How to Spot a Job Scam Before You’re Tricked?
Many people are looking for a job, but there are also many scams out there. It is important to be aware of these scams so that you do not waste your time or money. There are a few things to look for when you are searching for a job, including being suspicious of any job that requires payment or seems too good to be true. Students can be particularly vulnerable to scam job offers because they may be desperate, inexperienced, and have less money.
One victim’s recent real-life experience is described here:
The victim was scammed by being promised a job interview with Splunk, a software company that specializes in data analysis. The individual was promised company funds to buy an iPhone, an Apple Watch, and important productivity software, but was first instructed to link the company’s banking account information to her personal card. She did as she was told, shipping the items she had purchased to what she believed was the future employer’s address. This was allegedly required to ensure that company branding would be applied and that the most up-to-date software could be installed for security purposes.
The young woman felt increasingly uneasy about the situation, so she consulted with friends and family and then reached out to an HR employee at Splunk for help in confirming her suspicion that the whole operation might be a scam. After realizing she had been scammed, the target victim skillfully canceled her shipment, froze her credit card, and reported the identity theft incident to the authorities.
Of course, there are several red flags to her story, many of which she admits are easier for her to see after the fact. Most disconcerting was the fact that she received the initial job solicitation -- and become an elaborate crime target -- through her school email.
So what are some useful tips to avoid falling for a fake job scam?
1. Be wary of any job that asks for money upfront.
Jobs or ads whose recruitment processes ask for money upfront are very likely typical scams. No legitimate company or recruiter will ever ask for money to apply for a job or to secure an interview.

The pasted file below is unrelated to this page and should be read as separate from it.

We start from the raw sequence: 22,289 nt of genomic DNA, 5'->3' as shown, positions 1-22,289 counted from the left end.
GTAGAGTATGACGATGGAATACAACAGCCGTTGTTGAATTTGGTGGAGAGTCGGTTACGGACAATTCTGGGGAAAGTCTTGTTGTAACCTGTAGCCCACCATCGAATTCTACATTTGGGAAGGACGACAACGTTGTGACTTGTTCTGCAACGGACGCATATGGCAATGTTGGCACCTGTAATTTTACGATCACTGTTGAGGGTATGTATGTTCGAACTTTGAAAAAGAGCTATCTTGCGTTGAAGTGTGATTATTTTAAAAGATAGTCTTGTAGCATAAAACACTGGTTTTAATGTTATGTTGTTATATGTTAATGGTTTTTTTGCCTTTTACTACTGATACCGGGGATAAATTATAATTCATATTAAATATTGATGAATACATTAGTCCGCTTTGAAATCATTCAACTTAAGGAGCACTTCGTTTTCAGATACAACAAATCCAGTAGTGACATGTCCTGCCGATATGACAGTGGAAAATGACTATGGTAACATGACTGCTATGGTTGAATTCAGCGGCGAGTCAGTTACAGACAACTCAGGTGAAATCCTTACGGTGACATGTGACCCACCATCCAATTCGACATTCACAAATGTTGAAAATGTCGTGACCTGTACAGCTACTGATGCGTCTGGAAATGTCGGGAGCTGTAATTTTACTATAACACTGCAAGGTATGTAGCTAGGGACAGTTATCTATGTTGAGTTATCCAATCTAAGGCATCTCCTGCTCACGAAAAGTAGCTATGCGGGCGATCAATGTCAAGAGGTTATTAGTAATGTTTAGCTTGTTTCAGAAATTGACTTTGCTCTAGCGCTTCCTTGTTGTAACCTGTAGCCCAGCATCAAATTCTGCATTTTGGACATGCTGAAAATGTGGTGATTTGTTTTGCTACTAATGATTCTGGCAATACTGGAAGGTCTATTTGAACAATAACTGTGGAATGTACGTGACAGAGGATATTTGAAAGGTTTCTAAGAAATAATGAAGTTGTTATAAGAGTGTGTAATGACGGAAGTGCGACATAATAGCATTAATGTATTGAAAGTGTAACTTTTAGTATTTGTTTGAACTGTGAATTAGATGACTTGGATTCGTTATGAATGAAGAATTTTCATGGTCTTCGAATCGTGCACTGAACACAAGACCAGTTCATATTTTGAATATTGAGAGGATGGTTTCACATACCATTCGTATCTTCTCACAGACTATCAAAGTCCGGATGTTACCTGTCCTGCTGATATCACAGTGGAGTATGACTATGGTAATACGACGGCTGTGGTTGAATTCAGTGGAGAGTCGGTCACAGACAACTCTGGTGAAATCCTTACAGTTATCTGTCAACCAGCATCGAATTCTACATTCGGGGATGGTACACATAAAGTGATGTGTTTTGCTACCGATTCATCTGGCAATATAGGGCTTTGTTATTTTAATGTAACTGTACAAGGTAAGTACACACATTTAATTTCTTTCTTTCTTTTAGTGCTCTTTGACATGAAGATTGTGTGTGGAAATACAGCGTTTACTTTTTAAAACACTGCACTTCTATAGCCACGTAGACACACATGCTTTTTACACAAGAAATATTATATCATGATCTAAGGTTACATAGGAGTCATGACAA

2. Avoid giving away personal information such as your social insurance number or bank account information.
This is one of the most common and dangerous red flags to be on the lookout for. Giving away this information can be used by scammers for identity theft or other fraudulent activities. Remember that it is very important to protect yourself from job scams. These are becoming more common, so be careful when looking for a job.
3. Do your research on the company before applying or accepting any job offer.
This includes looking at details beyond the company itself. Make sure that the company’s website, email addresses, and web portals you are using are spelled correctly. In particular, make sure these sites don’t have unofficial variants or odd words. When looking for a job, it’s important to know what other people have experienced when working with the company. You can do this by reading reviews of the company online. If you are contacted by someone from the company, make sure to verify their identity before providing any personal information or scheduling an interview.
4. If something seems too good to be true, it probably is.
Most job offers that promise a lot of money for very little work are scams. Scammers often try to play on people’s emotions, such as their vulnerability or eagerness, to get them to go along with unsafe or dubious practices.
5. Trust your gut instinct – if something feels off about a job or company, it’s probably best to steer clear.
When looking at a job posting, be careful if it is vague about the duties or requirements of the position. Another thing to watch out for is if the company name is not listed, or you are unable to find information about the company online. All of these could be signs that the job might not be legitimate.
It can be tricky to stay both professional and skeptical while job hunting. But by being careful, you can explore job opportunities without worrying about being scammed.
And for those of you reading this and currently searching for a job, best of luck, and stay alert.